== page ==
Honda’s 10th Gen Civic Si is coming, but first let MotorTrend take us on a tour through time and give us a look at how far the badge has come since the first Si was released in the 80s.
First time anyone was able to get their hands on an Si was back in 1984. Japan was given a 122-hp, 1.6-liter ZC four-cylinder model, but the U.S. only had a 85-hp Honda Civic S. The Civic CRX Si didn’t land on U.S. soil until 1985 and that was soon followed by a Si hatchback in 1986. The 1985–1987 CRX and Si models were sporting a 1-hp 1.5-liter fuel-injected SOHC I-4.
The fourth gen Civic CRX Si appeared in 1988 with a 105-hp 1.6-liter D16A6 port-injected 16-valve SOHC I-4 followed by a 108 hp Si hatchback in 1989. These new Si cars came standard with a five-speed manual gearbox, larger exhaust, front and rear stabilizer bars, tachometer, power moonroof, passenger mirror, bucket seats, and color-matching rear bumpers. We most likely won’t see a similarly well-equipped standard in the 10th Gen Si.
Then we hit the 90s and Honda came out with a 125-hp Si hatchback with a 1.6-liter SOHC D16Z6 VTEC engine that’s paired with a five-speed manual gearbox. This one came with a few notable standard features as well including rear disc brakes, power moonroof, cruise control, tachometer, body-colored mirrors (1993–1995) and door handles, and Si’s built from 1994–1995 came with ABS and rear speakers too.
1999 was the first year the Si badge was put on a coupe body and it was the first time the U.S.-spec Si has a DOHC engine. A five-speed manual gearbox controlled all 160 ponies from a 1.6-liter B16A2 DOHC VTEC I-4. The coupe Si came with four-wheel disc brakes, fully independent suspension, strut tower braces, 15-inch alloy wheels, and more.
Honda went back to the hatchback body style in 2002 and used a platform different from the Civic sedan and coupe. A 2.0-liter K20A3 DOHC I-4 engine that can crank out 160 hp and 132 lb-ft of torque, is paired with a five-speed manual transmission that’s controlled via a dash mounted shifter. Drivers needed to go past 4,000 rpm to really feel the engine’s power.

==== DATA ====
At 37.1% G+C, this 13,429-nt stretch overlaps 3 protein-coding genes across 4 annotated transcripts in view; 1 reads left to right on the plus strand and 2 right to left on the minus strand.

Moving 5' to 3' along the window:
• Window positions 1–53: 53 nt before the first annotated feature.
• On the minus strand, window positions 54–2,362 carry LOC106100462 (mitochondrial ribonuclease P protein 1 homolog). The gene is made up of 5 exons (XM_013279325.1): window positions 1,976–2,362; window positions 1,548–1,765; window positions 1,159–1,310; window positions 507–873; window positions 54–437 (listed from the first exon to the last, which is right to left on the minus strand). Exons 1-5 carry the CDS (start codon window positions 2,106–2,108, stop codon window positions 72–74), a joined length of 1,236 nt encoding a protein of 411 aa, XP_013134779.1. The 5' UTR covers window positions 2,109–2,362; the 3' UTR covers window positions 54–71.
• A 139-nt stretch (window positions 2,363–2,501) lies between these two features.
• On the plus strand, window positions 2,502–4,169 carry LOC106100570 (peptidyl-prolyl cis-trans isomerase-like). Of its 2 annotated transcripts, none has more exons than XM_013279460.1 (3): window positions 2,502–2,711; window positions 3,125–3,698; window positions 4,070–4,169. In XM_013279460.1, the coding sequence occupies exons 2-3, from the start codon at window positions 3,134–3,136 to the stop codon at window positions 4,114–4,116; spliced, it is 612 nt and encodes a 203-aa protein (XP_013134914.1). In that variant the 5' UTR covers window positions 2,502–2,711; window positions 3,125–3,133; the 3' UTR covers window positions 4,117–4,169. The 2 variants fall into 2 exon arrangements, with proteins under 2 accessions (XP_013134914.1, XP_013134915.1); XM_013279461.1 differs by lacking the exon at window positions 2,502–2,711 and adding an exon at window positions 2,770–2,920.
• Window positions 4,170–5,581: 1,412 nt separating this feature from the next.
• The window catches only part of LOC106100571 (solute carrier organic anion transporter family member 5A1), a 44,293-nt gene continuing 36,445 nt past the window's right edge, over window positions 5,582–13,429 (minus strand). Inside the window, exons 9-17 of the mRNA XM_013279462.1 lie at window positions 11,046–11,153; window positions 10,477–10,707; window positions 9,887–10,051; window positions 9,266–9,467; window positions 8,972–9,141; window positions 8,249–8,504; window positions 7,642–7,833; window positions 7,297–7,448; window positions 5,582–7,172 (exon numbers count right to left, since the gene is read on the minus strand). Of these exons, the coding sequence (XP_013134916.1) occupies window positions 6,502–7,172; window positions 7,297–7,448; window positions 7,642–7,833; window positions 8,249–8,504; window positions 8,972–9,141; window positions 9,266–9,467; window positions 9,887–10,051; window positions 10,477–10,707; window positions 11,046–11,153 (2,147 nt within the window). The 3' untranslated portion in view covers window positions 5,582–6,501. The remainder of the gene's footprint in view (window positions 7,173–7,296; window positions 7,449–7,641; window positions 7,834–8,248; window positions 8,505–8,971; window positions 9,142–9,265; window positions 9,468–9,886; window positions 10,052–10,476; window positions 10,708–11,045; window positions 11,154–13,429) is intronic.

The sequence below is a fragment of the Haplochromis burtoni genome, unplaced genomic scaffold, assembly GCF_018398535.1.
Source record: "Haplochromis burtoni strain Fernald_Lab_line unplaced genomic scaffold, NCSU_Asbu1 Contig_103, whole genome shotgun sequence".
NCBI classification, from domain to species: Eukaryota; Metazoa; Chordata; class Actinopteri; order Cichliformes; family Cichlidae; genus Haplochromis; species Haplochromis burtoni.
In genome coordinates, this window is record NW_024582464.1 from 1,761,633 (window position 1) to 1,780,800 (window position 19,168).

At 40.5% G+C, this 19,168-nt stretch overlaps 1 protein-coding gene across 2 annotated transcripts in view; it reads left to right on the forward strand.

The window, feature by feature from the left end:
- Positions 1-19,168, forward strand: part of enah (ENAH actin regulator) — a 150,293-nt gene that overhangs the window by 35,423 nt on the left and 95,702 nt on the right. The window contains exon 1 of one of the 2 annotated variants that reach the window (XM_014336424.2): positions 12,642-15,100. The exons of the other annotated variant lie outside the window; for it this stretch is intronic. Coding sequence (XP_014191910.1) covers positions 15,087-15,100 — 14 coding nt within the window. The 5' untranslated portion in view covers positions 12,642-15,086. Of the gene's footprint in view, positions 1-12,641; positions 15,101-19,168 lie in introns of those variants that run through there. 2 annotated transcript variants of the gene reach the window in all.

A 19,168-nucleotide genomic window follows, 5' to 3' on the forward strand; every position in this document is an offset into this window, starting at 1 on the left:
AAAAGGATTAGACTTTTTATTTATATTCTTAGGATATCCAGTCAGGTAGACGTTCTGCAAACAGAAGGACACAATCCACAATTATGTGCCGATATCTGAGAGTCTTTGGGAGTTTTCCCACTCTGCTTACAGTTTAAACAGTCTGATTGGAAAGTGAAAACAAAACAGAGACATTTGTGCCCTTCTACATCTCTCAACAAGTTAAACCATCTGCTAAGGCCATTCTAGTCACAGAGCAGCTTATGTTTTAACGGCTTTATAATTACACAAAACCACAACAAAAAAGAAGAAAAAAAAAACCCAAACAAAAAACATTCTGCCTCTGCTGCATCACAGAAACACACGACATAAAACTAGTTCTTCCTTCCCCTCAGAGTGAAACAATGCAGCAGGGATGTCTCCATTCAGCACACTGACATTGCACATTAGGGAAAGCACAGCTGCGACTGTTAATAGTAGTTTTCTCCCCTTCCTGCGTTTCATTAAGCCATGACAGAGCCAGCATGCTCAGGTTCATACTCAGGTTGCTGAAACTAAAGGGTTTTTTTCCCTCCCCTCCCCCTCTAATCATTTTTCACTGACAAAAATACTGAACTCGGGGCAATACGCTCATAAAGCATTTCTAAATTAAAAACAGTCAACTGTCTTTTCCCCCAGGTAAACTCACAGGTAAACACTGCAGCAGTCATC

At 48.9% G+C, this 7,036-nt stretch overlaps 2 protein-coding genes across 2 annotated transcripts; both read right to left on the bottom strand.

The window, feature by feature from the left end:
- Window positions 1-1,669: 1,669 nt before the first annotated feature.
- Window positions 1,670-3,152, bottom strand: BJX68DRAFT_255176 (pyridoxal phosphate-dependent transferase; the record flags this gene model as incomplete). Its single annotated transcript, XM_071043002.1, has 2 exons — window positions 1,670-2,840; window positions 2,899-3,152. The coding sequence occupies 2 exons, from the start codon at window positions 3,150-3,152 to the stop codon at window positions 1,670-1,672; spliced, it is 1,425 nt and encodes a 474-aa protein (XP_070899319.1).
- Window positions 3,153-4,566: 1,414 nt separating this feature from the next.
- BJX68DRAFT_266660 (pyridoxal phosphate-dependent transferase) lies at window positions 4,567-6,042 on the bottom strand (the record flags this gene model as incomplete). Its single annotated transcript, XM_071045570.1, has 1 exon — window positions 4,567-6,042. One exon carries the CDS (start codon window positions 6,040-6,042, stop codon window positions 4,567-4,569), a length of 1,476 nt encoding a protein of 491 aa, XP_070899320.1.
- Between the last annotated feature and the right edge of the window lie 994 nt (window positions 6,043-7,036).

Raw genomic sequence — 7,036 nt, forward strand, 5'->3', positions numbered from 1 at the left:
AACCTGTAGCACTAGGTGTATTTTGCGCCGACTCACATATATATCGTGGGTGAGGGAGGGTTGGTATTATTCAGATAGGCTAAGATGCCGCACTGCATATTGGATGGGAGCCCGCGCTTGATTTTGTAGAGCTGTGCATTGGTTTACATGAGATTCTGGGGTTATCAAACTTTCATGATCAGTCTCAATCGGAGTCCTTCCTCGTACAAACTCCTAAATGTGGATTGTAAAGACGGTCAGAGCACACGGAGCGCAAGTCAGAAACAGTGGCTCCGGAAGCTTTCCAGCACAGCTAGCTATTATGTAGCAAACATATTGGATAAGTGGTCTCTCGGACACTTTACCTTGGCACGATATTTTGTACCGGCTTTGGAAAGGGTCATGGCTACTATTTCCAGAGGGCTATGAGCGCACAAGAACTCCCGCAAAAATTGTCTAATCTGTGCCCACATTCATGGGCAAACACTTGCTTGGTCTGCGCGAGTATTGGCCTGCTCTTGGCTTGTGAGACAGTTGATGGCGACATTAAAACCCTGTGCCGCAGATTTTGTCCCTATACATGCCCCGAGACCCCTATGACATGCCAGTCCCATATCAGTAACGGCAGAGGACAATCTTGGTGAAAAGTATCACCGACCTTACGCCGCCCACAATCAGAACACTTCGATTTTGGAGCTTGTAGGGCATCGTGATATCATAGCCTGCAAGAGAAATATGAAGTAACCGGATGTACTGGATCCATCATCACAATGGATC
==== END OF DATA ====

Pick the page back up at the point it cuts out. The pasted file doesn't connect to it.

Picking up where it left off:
For the eight gen lineup, Honda has left out the hatchback body style and came out with both a sedan and coupe Si. First introduced in 2007, the sedan variant shared an engine with the coupe Si, a 2.0-liter K20Z3 DOHC i-VTEC I-4 engine producing 197 hp and 139 lb-ft of torque. It’s paired with a six-speed manual transmission and helical limited-slip differential.
In 2008, Honda came out with a limited edition Civic Mugen Si sedan. Only 1000 units were produced and all of them were painted Fiji Blue Pearl. Custome bits include a sport muffler, stiffer lowering springs, 18-by-8.5-inch forged allow wheels dressed with 215/40ZR18 BFGoodrich g-Force KDW tires, and an aero kit.
The hatchback Si is still missing in the ninth-generation Honda Civic lineup. Both the sedan and coupe Si switched from a 2.0-liter to a 2.4-liter K24Z7 DOHV i-VTEC I-4 engine. Sending 201 hp and 170 lb-ft of torque to the front wheels is a six-speed manual gearbox with a helicat limited-slip differential.
Finally, we come to the most recent 10th-generation Honda Civic with the 2017 Civic Si in a coupe body first. A sedan and hatchback variant could follow. Maybe it’ll have a tuned 1.5-liter turbocharged L15B7 direct-injected DOHC VTEC I-4 or a detuned version of the 2.0-liter turbocharged K20C1 direct-injected DOHC VTEC dual-VTC I-4 found in the civic Type R. No matter the engine, we can expect the new civic Si to produce around 220–230 horsepower.